"More than 280 children were abducted. At first we thought there were 200, but after a careful count we found that a little more than 280 children were abducted," Adam told France Press. As the community grapples with the aftermath of this brutal attack, Nigerian authorities face the challenge of providing an adequate response and protecting schools across the country.

Amnesty International condemned this attack and called for urgent measures to protect and prevent similar incidents in the future. This attack is just the latest in a series of violent incidents that have rocked Nigeria in recent years.

Criminal gangs often target schools, especially in rural areas. This continuing threat poses serious challenges to the education system and the safety of children across Nigeria. What used to be a relatively rare incident has now become a frequent occurrence, which has created an atmosphere of fear and insecurity, especially in the northwest and northeast of the country.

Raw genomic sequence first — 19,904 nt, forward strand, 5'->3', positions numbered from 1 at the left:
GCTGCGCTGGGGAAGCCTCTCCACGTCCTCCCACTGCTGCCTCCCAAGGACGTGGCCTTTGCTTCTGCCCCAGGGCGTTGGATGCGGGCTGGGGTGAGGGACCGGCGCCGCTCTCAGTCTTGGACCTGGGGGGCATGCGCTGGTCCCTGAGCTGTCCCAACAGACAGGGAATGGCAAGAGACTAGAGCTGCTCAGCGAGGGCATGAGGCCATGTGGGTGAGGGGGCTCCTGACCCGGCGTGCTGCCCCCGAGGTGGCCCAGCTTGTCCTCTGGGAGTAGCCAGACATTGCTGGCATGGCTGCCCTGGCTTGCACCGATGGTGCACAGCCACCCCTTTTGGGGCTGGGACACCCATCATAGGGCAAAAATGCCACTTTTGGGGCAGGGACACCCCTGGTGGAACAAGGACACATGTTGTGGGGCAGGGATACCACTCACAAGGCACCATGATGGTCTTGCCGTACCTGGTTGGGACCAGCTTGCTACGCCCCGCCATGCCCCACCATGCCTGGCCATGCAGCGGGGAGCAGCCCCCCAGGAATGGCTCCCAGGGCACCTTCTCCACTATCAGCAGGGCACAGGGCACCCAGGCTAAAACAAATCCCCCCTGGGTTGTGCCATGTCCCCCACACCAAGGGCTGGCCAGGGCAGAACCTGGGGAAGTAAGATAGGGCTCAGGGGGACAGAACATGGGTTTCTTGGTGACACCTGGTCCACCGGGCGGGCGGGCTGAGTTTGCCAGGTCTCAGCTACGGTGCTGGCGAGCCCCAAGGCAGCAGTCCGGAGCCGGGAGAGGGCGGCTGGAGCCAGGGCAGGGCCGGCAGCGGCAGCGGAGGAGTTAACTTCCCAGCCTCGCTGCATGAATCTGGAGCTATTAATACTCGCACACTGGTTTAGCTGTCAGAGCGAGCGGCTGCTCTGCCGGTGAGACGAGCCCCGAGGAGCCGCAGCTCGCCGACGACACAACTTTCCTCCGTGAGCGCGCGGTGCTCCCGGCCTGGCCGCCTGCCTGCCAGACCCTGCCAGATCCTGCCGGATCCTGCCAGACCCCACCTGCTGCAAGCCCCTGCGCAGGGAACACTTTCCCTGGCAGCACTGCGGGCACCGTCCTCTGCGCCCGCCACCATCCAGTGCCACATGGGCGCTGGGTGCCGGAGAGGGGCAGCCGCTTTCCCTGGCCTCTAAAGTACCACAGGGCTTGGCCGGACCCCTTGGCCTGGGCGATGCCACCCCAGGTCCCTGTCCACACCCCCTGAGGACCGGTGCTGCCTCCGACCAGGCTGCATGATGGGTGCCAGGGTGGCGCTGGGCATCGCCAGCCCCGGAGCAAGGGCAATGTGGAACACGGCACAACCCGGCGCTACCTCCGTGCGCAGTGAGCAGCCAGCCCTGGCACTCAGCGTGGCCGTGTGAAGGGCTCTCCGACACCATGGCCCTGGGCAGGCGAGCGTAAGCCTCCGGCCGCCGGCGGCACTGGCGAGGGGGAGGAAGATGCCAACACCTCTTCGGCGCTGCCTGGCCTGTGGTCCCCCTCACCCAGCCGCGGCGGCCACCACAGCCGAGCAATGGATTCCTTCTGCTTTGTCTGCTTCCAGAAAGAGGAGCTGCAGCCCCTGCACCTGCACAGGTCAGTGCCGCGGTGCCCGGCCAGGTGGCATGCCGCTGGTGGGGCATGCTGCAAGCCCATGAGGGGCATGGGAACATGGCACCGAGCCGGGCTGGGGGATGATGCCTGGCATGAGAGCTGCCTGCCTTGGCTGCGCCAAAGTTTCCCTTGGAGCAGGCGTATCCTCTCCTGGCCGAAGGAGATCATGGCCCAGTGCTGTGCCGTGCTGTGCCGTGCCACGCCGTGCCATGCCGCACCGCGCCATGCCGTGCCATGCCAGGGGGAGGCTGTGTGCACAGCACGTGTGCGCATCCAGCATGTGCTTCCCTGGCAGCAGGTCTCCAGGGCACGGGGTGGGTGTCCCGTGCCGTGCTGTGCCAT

Abducted children, mostly girls, are often exposed to physical and psychological trauma, and their families go through incredible anxiety and financial burden. One of the main groups responsible for kidnapping children is the jihadist group Boko Haram.

In 2014, their abduction of 276 girls from a school in Chibok sparked international outrage. Although some girls managed to escape, a large number of them are still missing. Boko Haram has continued similar attacks over the years, abducting girls from Dapchi (2018) and Katsina (2020).